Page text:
The CCSD’s headquarters, located in the historic Distillery District of Toronto, is the first free standing DEAF CULTURE CENTRE of its kind internationally. It offers an art gallery, a board room with video conference ability and special event facilities, as well as a giftshop featuring Deaf artists’ artwork. Visitors are comprised primarily of Deaf patrons at special events and of hearing Distillery patrons exploring the site and from around the world, both Deaf and hearing. A Social Enterprise partnership with the Palgong Tea Company well known for its milk tea based with rich flavored teas fruit teas, flavored topping foams, smoothies and coffee variations, it is designed to enhance the experience of visitors in a signing environment, it is located in the Historic Distillery District area of Toronto, a revitalized heritage site that is home to a growing number of arts, entertainment and cultural organizations. It is here that visitors/customers can see Deaf culture in action.
The CENTRE provides education and cultural opportunity to both Deaf and hearing communities, and provides many opportunities in which there is Deaf and hearing visitor exchange. Sign Language Institute Canada (SLIC), one of the important branches of CCSD will soon become a reality. SLIC was established in 1981 for sign language instructors to develop the national certification process for Sign Language Instructors/Teachers and to pursue to a higher level.
When CCSD was first founded, Forrest Nickerson, CCSD’s first president, had another dream –to establish a DEAF CULTURE CENTRE. This dream has now become a reality! Under the auspices of CCSD and with unanimous support from the board of directors, Joanne Cripps and Anita Small spearheaded the investigation, feasibility and establishment of the DEAF CULTURE CENTRE. They met with and interviewed museum and gallery directors, curators, strategic planners, architects, designers, multimedia producers, lease agents, educators, government agencies, lawyers, accountants and members of the Deaf community. They conducted a feasibility study and charrette sessions with leaders of the Deaf community, developed site plans with Quadrangle Architects, launched the fundraising campaign with Wayne Hussey Consulting Inc. and worked with Bruce Mau Design Inc. to produce the vision document, identity and design for the centre’s marketing and exhibits. (LINK: Bruce Mau Design Mapping Signs)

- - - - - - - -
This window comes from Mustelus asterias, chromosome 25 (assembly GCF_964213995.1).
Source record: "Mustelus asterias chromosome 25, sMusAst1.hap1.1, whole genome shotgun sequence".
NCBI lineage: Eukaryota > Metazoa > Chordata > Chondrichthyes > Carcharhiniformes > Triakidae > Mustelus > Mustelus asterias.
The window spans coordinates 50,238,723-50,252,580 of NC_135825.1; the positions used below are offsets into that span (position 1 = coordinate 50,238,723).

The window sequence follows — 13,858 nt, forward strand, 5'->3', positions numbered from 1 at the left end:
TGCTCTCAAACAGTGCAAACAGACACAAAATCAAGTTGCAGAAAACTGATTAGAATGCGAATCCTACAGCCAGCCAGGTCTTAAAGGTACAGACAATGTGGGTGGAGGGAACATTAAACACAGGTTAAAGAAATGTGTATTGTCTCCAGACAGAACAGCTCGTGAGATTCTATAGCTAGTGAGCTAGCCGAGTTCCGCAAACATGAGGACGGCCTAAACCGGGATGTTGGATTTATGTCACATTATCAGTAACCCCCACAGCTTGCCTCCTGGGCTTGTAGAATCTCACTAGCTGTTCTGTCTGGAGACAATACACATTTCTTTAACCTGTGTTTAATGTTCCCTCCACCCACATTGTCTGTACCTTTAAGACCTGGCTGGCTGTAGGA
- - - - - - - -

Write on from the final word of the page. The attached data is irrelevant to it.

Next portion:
The DEAF CULTURE CENTRE pushes Deaf culture forward into the world in a new way where old assumptions are challenged. The CENTRE is receptive and open to all cultures, but its primary function is to enrich and elevate the achievements of the Deaf community for everyone to understand and appreciate.
DEAF comes first because it is our identity. We say “CULTURE” rather than “CULTURAL” because the latter is an adjective, whereas CULTURE represents an active agent at the core of our mission is to celebrate Deaf life using sign language.
CENTRE is what we are – a community of people that projects DEAF CULTURE.
We are an active agent and symbol of the Deaf community, a public forum that celebrates our culture, sign language, and the visual and performing arts. DEAF CULTURE CENTRE is capitalized so it reads and flows as one. The DEAF CULTURE CENTRE is a significant place where ideas begin, where things happen. It is welcoming and unique, from and for the Deaf community and all people.
The DEAF CULTURE CENTRE is a convergence point for Deaf and hearing people to immerse themselves creatively within Deaf culture. The Future: A “Lighthouse” Celebrating Deaf Life! CCSD Past President, Helen Pizzacalla has described the DEAF CULTURE CENTRE as a “lighthouse that will draw people to celebrate Deaf life from around the world”.
This place is about Deaf Culture. What it was, is and will be. It is a culture of creativity and open expression. It is the place to where the Deaf community migrates and from which it emanates. It is in a place like this that culture is made. It is a place where things happen.
This is the only CENTRE of its kind. People from all over the world come to see it. Visitors learn about Deaf leaders and Deaf contributions to society through history, Deaf cultural values cultural sensitivity to behaviours in the community and workplace, importance of communicating in sign language, and the value of the collective and Deaf artworks known as Deaf View Image Art(De’VIA).
The Centre hosts many visitors annually, mentors Deaf / hearing students and interns, promotes youth connectivity and development, and promotes visual and performing artists through professional art exhibitions in its gallery, sign language theatre performances and film productions. DEAF CULTURE CENTRE’s current project is to establish Deaf arts training on a national scale and to increase arts eco-system to support Deaf visual and performing artists and arts professionals.
CCSD relies on donations, earned revenues, sponsorships and grants.